Spring in Regents Park

Spring is always one of my favourite times of year in London. It came slowly this year but has finally given us a few days with no coats and glorious sunshine. Over the weekend, Jorge and I spent an afternoon walking through Regents Park. It was filled with flowers.

P1000711

The buildings around the outside near Marylebone make an interesting architectural image.

P1000709

Cherry trees aren’t just for Japan. They are a sure sign of Spring here too.

P1000718

And they were everywhere.

P1000716

The petals flew down like a pink snow storm when the wind blew.

P1000729

The ground was covered in blossoms.

P1000743

And they’re incredibly photogenic.

P1000741

There were beds of tulips mixed with other flowers lining the pathways.

P1000744

The rose garden was not yet in bloom, but still pretty.

P1000749

With parents who have always kept a nice garden and a garden designer for a boyfriend, you’d think I’d be better with the names of plants and flowers by now, but I’m pretty useless so I’ll just show you the photos!

P1000746

It’s so nice to see green after such a long Winter, especially at this stage when it’s all new and bright.

P1000750

This little circle will look even more beautiful when the roses come out.

P1000751

We hung out for a while amongst the flowers, soaking up the sun. Jorge stuck some blue forget-me-nots in my hair.

P1000752

And then we strolled on. We came to the bridge.

P1000764

A group of people was looking intently over the side, so we went to see what the fascination was. There was a bird perched in a nest with babies poking their heads out from under its belly. The mother was dropping food into their open mouths. Unfortunately I didn’t have my zoom lens, only my small 20mm, so you can’t really see it!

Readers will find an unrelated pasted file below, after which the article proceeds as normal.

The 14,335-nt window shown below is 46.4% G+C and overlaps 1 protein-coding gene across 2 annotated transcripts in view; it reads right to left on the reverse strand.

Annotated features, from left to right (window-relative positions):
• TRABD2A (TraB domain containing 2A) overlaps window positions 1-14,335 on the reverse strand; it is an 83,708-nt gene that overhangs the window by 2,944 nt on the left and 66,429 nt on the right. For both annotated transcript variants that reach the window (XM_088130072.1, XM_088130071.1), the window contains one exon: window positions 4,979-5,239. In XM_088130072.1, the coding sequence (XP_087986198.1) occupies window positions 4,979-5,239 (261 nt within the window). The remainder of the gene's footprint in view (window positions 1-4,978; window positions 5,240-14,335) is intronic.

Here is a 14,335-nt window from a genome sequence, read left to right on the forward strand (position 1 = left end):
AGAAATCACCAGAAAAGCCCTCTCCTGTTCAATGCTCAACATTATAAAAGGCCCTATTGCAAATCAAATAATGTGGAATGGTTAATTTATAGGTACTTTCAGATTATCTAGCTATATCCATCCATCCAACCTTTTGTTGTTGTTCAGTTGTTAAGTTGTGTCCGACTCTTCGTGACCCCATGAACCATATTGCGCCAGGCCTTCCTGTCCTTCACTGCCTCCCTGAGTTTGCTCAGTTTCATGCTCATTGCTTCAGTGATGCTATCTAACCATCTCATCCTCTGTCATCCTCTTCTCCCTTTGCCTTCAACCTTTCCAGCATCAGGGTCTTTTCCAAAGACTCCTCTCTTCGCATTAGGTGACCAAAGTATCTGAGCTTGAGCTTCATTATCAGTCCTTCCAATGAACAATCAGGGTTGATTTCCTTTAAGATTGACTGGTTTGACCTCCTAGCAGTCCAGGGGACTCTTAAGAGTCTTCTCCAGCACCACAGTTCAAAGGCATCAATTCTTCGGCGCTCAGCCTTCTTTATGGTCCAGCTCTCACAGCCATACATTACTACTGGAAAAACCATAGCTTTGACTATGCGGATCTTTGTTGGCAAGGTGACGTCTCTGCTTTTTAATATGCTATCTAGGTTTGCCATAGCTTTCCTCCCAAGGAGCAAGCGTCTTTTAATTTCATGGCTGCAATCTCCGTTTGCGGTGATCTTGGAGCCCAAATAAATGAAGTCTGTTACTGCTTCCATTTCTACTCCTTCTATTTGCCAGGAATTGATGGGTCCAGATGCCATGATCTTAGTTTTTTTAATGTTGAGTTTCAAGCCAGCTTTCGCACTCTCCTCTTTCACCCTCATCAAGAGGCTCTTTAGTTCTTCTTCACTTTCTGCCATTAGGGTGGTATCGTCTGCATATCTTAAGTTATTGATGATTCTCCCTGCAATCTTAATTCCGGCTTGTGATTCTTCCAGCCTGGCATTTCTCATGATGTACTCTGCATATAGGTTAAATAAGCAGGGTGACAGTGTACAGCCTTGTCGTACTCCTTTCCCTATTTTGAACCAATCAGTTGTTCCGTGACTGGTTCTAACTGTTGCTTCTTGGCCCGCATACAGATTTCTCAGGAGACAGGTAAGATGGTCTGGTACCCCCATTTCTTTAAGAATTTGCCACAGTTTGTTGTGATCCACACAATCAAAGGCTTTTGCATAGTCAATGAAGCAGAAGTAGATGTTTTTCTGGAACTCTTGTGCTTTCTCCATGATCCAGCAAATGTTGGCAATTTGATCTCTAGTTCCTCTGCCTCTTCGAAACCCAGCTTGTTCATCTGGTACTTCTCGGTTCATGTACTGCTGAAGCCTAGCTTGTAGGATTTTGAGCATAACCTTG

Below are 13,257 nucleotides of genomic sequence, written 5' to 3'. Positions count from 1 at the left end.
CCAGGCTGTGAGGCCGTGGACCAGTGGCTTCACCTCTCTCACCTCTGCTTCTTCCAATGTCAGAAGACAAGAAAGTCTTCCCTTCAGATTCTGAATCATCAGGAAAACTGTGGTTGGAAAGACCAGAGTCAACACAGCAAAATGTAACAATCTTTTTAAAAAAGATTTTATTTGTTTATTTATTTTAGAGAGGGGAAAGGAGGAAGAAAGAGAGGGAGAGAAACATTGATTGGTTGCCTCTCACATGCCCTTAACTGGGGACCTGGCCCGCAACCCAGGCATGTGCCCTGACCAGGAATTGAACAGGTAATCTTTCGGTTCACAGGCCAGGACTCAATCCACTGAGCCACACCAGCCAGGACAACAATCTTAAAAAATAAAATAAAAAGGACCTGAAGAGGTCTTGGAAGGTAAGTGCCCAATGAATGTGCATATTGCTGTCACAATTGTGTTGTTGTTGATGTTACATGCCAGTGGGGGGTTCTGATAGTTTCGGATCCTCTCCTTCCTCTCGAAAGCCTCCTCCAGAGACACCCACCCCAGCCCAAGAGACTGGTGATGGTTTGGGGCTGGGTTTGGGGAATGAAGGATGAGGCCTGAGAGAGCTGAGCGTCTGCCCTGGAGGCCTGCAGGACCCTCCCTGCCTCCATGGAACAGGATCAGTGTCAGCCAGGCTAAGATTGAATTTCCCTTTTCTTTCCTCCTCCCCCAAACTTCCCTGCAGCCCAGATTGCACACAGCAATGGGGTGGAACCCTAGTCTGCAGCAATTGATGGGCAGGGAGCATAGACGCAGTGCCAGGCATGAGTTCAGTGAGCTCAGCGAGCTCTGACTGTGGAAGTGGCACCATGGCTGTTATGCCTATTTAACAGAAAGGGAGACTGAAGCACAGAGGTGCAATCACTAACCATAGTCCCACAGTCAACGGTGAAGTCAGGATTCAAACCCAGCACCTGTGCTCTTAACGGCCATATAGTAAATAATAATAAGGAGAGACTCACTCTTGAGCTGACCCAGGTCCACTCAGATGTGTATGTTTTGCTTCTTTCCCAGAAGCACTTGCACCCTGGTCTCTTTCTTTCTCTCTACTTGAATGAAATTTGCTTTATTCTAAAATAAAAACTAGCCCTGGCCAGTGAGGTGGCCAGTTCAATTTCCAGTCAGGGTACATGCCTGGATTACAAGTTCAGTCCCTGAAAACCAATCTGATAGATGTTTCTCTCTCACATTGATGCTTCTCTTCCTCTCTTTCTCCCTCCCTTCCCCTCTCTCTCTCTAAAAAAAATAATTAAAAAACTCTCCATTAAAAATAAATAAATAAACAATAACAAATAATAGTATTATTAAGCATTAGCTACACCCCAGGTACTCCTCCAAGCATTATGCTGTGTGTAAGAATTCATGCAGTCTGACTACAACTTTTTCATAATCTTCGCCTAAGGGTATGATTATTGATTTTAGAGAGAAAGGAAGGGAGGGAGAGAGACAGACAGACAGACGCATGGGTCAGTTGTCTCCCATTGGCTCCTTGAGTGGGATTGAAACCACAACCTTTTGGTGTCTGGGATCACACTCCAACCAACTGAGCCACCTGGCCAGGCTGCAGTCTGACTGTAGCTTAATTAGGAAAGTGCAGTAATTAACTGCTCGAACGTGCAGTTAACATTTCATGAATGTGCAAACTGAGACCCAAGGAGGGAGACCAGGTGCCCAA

P1000755

There’s another small bridge nearby with a waterfall on one side and a Japanese garden on the other.

P1000769

Are there any other waterfalls you’ve seen in London besides this one and the one in Kyoto Gardens in Holland Park?

P1000767

We decided then that it was time to hunt for a coffee and went in search of the park cafe.

P1000770

The cafe itself is nothing exciting, but these two trees across from it were so full and vivid.

P1000771

After coffee, we walked on.

P1000782

There were tulips…

P1000783

…tulips…

P1000784

…more tulips…

P1000785

…and, you guessed it – even more.

P1000787

And I spotted an apple tree.

P1000790

It had big bunches of pretty pink blossoms.

P1000792

The ground looked like snow as we neared the edge of the park.

P1000794

We left the park near the London Mosque and carried on down the canal for our next adventure, which is for another entry!

P1000796

Advertisements

Listen to a Londoner: Natalie Lester

Listen to a Londoner is a weekly interview with a Londoner – someone who lives in this city, born here or elsewhere. If you’re up for being interviewed, email littlelondonobservationist@hotmail.co.uk.

Natalie Lester

Natalie has a BA in English, BSc in geography and MA in publishing; She loves English literature and her outlet is writing. Her favourite gelato is found in London at Gelato Mia in Notting Hill (dark chocolate and Biscotto). She loves the theatre and when she was younger, wanted to be Christine in Phantom.

LLO: How long have you been in London, where did you come from originally and what brought you here?
NL: I’ve been in London for a little more than a year – I just finished my MA in publishing at UCL…turned in my dissertation in September so here’s hoping for the best! I grew up in Idaho (in the US) and during my undergrad I did a study abroad in London. Ever since I have been planning to come back. In my opinion everyone should live in London for at least a little bit!

LLO: What’s your favourite way to pass a Saturday afternoon in London?